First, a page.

Another great idea for advent that I gleaned from a different website is to wrap up Christmas storybooks like presents and put them in a basket. Each day, the children take turns picking a book, unwrapping it, and then reading it together as a family. The books vary from old classics like, The Night Before Christmas to books like the Berenstain Bears Meet Santa Bear. Every year you can buy a few more books to add or to replace some of the lesser loved or too juvenile ones in the collection. Look for rich quality pictures and an engaging storyline that appeals to both grown-ups and children, like The Christmas Miracle of Jonathon Toomey.

There is, of course, a Christmas service at church the Sunday closest to Christmas Day, filled with traditional Christmas hymns, and The Christmas Story sermon. And in the evening there is a candlelight service that is quiet and shows reverence for The One who was born in a manger. Sometimes we also have a Sunday in December dedicated to some sort of Christmas program, whether it be a full on theatrical production involving half of the entire congregation, a small presentation by the children, or a grand collection of Christmas songs sung by the choir and a performance by the band.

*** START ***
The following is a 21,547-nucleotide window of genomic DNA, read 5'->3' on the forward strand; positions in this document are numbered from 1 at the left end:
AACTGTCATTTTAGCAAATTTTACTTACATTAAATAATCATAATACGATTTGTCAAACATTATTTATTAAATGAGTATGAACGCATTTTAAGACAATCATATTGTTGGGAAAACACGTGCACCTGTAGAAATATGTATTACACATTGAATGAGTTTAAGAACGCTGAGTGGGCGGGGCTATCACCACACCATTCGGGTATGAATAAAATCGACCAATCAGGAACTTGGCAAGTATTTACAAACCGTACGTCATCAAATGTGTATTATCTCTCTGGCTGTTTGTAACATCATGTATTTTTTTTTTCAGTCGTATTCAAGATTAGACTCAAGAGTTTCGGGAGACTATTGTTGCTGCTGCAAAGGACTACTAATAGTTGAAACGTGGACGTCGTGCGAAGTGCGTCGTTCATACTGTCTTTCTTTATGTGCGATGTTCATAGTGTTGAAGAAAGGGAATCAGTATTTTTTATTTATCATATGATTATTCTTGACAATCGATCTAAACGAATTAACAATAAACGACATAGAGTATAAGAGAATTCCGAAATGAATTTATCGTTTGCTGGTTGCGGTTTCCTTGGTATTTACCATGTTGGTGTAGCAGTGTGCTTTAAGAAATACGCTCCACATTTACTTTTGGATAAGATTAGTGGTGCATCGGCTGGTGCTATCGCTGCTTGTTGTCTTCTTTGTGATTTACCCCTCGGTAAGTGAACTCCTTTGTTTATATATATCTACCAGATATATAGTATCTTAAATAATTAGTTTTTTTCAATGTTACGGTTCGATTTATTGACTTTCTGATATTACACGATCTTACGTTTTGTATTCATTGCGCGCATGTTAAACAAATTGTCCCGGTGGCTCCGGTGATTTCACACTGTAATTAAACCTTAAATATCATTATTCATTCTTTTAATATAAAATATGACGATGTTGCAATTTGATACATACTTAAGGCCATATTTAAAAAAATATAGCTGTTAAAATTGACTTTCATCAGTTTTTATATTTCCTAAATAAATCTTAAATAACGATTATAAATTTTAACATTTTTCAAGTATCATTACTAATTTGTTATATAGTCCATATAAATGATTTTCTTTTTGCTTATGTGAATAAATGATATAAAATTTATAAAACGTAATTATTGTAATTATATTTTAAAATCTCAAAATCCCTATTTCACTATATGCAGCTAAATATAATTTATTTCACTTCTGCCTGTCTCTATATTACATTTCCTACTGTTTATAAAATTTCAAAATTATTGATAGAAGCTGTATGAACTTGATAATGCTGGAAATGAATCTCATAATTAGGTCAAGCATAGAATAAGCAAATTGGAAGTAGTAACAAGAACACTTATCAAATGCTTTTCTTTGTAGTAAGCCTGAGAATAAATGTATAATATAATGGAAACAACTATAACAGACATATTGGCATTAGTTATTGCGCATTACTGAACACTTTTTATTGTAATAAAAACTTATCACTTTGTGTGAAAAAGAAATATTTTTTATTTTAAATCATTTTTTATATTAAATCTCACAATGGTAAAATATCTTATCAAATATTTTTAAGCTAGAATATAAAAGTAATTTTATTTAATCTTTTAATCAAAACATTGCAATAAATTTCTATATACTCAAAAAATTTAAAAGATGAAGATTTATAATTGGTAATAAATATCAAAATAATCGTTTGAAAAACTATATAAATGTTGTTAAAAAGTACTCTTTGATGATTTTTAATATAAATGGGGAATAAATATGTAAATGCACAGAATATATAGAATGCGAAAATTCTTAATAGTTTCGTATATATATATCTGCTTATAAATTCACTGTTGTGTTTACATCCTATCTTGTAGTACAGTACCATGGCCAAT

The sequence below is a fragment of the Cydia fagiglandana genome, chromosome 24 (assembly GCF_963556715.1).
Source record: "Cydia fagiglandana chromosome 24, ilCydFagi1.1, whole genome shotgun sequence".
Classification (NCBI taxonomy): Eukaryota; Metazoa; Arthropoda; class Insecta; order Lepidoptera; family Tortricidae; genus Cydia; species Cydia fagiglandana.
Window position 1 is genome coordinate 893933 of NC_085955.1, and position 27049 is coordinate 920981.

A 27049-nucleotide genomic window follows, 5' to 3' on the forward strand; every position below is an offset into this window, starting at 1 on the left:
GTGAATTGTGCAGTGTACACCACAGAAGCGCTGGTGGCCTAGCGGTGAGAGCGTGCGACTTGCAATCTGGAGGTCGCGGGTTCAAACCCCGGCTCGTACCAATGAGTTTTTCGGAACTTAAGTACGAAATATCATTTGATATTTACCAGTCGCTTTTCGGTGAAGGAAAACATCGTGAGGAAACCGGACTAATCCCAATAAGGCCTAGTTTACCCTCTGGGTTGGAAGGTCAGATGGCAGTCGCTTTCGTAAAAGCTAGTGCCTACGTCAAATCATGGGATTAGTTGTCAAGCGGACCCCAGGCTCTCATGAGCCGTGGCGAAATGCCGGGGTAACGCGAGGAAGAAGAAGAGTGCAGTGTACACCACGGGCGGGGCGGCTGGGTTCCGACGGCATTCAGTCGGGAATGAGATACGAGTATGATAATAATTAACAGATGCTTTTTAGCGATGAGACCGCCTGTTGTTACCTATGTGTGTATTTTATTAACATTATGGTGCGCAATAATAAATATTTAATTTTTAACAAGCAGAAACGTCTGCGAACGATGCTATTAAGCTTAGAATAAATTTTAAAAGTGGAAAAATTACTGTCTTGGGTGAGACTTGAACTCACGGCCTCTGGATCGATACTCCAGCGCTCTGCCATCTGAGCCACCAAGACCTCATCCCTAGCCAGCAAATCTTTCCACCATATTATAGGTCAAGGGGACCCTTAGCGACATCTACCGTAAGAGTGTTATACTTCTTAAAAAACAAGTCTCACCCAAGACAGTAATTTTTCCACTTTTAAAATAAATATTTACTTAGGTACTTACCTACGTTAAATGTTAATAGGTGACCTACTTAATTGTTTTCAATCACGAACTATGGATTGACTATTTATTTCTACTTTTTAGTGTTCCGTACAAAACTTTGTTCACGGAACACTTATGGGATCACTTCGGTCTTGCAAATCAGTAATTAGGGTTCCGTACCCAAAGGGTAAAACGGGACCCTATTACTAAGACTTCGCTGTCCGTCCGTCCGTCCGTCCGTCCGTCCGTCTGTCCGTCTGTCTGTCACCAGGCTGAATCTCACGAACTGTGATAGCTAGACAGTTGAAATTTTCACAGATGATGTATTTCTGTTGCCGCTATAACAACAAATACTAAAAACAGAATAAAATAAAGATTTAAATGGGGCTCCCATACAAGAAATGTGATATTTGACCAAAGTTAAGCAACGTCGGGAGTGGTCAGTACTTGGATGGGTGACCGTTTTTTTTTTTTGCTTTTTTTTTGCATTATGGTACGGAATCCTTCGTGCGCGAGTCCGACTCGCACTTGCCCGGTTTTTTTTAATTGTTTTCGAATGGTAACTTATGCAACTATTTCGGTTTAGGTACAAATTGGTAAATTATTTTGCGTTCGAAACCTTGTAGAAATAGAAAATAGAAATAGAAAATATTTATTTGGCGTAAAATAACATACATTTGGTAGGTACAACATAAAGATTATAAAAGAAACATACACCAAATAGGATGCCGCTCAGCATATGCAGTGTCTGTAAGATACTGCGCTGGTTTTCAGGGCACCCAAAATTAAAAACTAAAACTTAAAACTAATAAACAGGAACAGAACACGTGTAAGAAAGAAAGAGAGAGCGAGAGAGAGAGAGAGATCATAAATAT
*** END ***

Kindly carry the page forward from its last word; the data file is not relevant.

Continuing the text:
We have at least one night dedicated to watching a Christmas movie. This year The Boy watched How the Grinch Stole Christmas for the first time. He did not seem very impressed, although he did request to see it again. He really enjoyed Shrek the Halls in all its’ grotesque glory. He’s almost five – go figure. Whatever we watch doesn’t matter to me. I just love to sit on the couch with my family, warmed by the fire and by the blankets we snuggle under, and eat popcorn and holiday treats.